After our interview with Lydia wrapped up, she skipped off to play with the other girls, her tight-knit group of friends from Girl Impact. It’s amazing to see how this program has helped each of them blossom into strong and empowered young women, each with their own unique personalities and opinions that they show off with pride.

These girls are beating the statistics! They are healthy, they are still in school, and they are DETERMINED to create a bright future for themselves and their communities. But don’t just take it from us, come see for yourself!

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My experience working with the girl impact

For the last one year and five months I have worked with The Girl Impact. It’s been so incredible and the girls are a big part of that. I really enjoy the lessons we teach them. It is always a fun time each time we meet with the girls. When we just started The Girl Impact in Livingstone, it was different to me than it is now because most of the things were new to me and I was still learning the behaviour of the girls. Most especially on the part of understanding, you find that each child has her own behaviour that you have to learn. It’s always hard to change one’s life style and I found that some of the girls had different behaviour stemming from issues at home.

Now that I have gotten to know and love the girls I am able to understand them better and I find that they listen to me very well. This makes me enjoy my work very much! I also enjoy working with the volunteers. Now that I have learnt everything about my work, I am really enjoying myself. My work has become easy to me because I know how to work with all people, volunteers from around the world and the girls from communities here in Livingstone. I am able to interact with every volunteer who comes for the girl impact. I have also learnt that teamwork is important. If you work alone in life you cannot succeed. I say so because I have seen how hard it is working alone. For example, farming. If I was working alone at the girl impact farm I would not have made it!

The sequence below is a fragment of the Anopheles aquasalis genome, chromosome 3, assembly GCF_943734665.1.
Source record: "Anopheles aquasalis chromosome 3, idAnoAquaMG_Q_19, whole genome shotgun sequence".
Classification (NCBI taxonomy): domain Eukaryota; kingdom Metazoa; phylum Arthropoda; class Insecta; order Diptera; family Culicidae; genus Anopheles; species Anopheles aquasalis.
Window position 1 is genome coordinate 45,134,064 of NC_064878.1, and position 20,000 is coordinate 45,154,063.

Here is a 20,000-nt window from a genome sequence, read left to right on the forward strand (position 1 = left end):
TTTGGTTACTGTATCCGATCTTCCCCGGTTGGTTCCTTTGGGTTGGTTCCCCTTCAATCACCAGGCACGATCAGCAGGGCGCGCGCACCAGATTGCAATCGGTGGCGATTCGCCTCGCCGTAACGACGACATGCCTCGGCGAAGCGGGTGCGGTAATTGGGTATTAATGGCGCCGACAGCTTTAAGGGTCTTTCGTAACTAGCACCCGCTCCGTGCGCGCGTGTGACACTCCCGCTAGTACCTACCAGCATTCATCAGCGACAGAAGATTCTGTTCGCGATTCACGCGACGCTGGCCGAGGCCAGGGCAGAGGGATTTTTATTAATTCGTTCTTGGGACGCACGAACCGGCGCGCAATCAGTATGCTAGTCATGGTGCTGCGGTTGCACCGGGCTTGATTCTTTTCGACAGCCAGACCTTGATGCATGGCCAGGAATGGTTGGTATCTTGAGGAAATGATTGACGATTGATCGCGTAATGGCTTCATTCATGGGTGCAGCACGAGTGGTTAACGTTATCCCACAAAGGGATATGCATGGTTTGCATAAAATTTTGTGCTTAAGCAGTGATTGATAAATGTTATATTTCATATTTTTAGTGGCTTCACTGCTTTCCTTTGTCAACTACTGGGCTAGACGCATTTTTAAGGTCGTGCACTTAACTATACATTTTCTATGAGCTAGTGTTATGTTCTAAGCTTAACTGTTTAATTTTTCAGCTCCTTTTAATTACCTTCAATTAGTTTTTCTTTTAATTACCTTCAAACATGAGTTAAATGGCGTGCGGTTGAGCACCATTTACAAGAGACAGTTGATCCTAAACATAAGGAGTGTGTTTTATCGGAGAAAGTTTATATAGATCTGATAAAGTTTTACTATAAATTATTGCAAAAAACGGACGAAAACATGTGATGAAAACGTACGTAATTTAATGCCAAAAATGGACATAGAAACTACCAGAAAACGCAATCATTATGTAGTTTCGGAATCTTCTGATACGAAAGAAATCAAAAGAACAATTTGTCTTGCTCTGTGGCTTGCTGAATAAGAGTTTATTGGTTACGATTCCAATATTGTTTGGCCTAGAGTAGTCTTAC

Its hard work, but the teamwork together between the volunteers and the girls made it amazing. With girl power we have made it so good. A very big thank you for all the work from African Impact volunteers during the girl impact lessons, it wouldn’t be the same without you. You all are doing a wonderful job and it has been an amazing experience for me.


By Audrey, community liaison

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My experience with The Girl Impact project